There’s a lot on the agenda of Monday night’s regular Santa Ana City Council meeting to keep the audience on the edge of its seats.
For starters, the meeting will be the first opportunity for Councilman Carlos Bustamante to take the dais since being charged with multiple sex crimes. And the first act of a multilayered power struggle among council members over term limits could be played out.
Public anger is swelling in reaction to a lawsuit that seeks to allow Councilwoman Claudia Alvarez to retain her council seat, with accusations from some that the suit is a power play that will result in legal costs too high for a city still recovering from a historic budget crisis.
And Friday afternoon an item was added to the agenda that for the first time could place a term limit on Mayor Miguel Pulido.
Sources close to City Hall say that from now on Bustamante will attend only closed sessions of council meetings, thus attending enough meetings to preserve his council seat and its salary and benefits.
Bustamante is up for reelection, and today is the first day he can file papers to run again. Council members so far have disagreed on whether Bustamante should resign.
Councilman Sal Tinajero, who has called for Bustamante to step down, argues that the speculation about his meeting attendance is another example of the distraction Bustamante’s membership on the council has become.
“Using taxpayer money to attend a portion of the meeting — to not have to face the public — is not what the citizens voted to have as a representative,” Tinajero said. “Whether it’s true or not true, it’s a distraction.”
While council members Michele Martinez and Vincent Sarmiento have also called for Bustamante’s resignation, Councilman David Benavides said such a call is premature.
“They [allegations] should not be taken lightly, but what a lot of people are missing at this point is that they are allegations, and in this country everyone is presumed innocent until proved otherwise,” Benavides said.
Regardless of whether Bustamante attends, the air around the dais is likely to be tense, especially when it comes time to talk term limits.
A push to effectively oust Pulido would show that the nine-term mayor’s grip on the fractious seven-member council continues to loosen. It is still widely assumed that Pulido pulls all the important levers at City Hall, but the political dynamic in recent years has been defined by gamesmanship and shifting alliances.
It isn’t clear what exactly led to the prospect of a public confrontation with Pulido, but it could be related to the yearlong battle among council members that resulted in the appointment of Paul Walters, the city’s police chief and police commissioner, as city manager.
Walters’ appointment did not entirely fill the void that exists within the top echelons of the city bureaucracy, which includes two vacant deputy city manager positions. Some of the horse trading leading to the appointment included the fate of these positions, according to sources close to City Hall.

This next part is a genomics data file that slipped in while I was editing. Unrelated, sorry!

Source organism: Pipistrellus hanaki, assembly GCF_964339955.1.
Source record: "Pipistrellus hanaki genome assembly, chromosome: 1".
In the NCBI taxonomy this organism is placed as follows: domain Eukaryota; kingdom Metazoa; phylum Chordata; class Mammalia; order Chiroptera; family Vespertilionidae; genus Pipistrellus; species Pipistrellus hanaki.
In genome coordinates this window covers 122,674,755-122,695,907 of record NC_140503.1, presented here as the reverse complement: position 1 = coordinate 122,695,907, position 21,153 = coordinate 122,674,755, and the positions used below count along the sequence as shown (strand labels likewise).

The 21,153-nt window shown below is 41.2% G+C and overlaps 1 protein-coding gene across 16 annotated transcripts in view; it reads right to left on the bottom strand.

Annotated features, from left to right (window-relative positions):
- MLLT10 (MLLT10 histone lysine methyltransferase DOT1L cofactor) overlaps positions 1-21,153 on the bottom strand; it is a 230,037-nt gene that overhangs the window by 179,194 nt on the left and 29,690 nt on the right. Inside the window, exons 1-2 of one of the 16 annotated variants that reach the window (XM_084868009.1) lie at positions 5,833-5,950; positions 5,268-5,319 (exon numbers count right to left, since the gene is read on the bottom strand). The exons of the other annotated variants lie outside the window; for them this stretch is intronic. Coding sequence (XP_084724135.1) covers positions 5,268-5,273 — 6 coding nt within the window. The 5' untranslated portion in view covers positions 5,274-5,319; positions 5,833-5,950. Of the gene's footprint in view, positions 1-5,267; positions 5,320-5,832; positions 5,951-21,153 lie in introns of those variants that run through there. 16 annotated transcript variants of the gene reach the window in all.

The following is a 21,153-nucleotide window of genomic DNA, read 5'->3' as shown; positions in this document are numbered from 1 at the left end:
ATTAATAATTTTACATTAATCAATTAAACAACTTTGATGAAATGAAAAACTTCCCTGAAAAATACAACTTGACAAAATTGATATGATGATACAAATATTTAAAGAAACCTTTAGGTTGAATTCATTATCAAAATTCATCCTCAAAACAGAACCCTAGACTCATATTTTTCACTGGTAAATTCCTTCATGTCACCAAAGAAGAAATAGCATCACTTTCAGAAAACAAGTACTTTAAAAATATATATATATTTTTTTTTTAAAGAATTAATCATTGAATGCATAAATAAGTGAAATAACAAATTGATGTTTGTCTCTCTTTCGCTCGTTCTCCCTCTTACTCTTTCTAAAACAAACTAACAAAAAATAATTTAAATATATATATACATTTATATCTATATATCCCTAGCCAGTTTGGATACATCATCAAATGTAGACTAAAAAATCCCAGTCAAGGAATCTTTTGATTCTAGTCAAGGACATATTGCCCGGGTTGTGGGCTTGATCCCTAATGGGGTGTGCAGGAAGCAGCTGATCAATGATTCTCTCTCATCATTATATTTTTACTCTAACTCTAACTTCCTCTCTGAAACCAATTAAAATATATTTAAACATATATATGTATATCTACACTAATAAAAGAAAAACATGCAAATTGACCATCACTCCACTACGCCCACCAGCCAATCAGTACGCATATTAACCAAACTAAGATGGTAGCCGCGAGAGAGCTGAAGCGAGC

Under one deal, Jill Arthur, executive director of public affairs and seen as Pulido’s eyes and ears within city government, would be excluded from a deputy city manager position, sources have said. Some council members have long been wary of Arthur’s gradual consolidation of authority at City Hall, particularly following the departure of former longtime City Manager Dave Ream.
Previous attempts to place a term limit on the mayor failed and instead led to the drafting of Measure D, which extended the number of council members’ allowable terms in office from two to three consecutive four-year terms.
A lawsuit filed by a city parks commissioner appointed by Alvarez argues that Measure D, which gave Alvarez the opportunity to run for her third term, also gives her a chance to run for a fourth. The city’s official stance has been that Alvarez is termed out at the end of this year.
Alvarez is seen as a viable challenger to Pulido’s mayoral seat should the lawsuit fail, leading some City Hall watchers to speculate that Pulido supports the lawsuit.
Adding to the political intrigue is the growing public resistance to the lawsuit. The Santa Ana Coalition for Better Government, a group of residents and business owners, has denounced the lawsuit as a self-serving and costly maneuver to keep Alvarez in power.
The group demanded in a letter to Walters that the lawsuit’s plaintiff, Max Madrid, be removed from the city’s Parks and Recreation Board.
“The lawsuit weakens the image of our city, already damaged by its debilitated financial state and numerous allegations of unethical behavior by other city officials,” the letter asserts.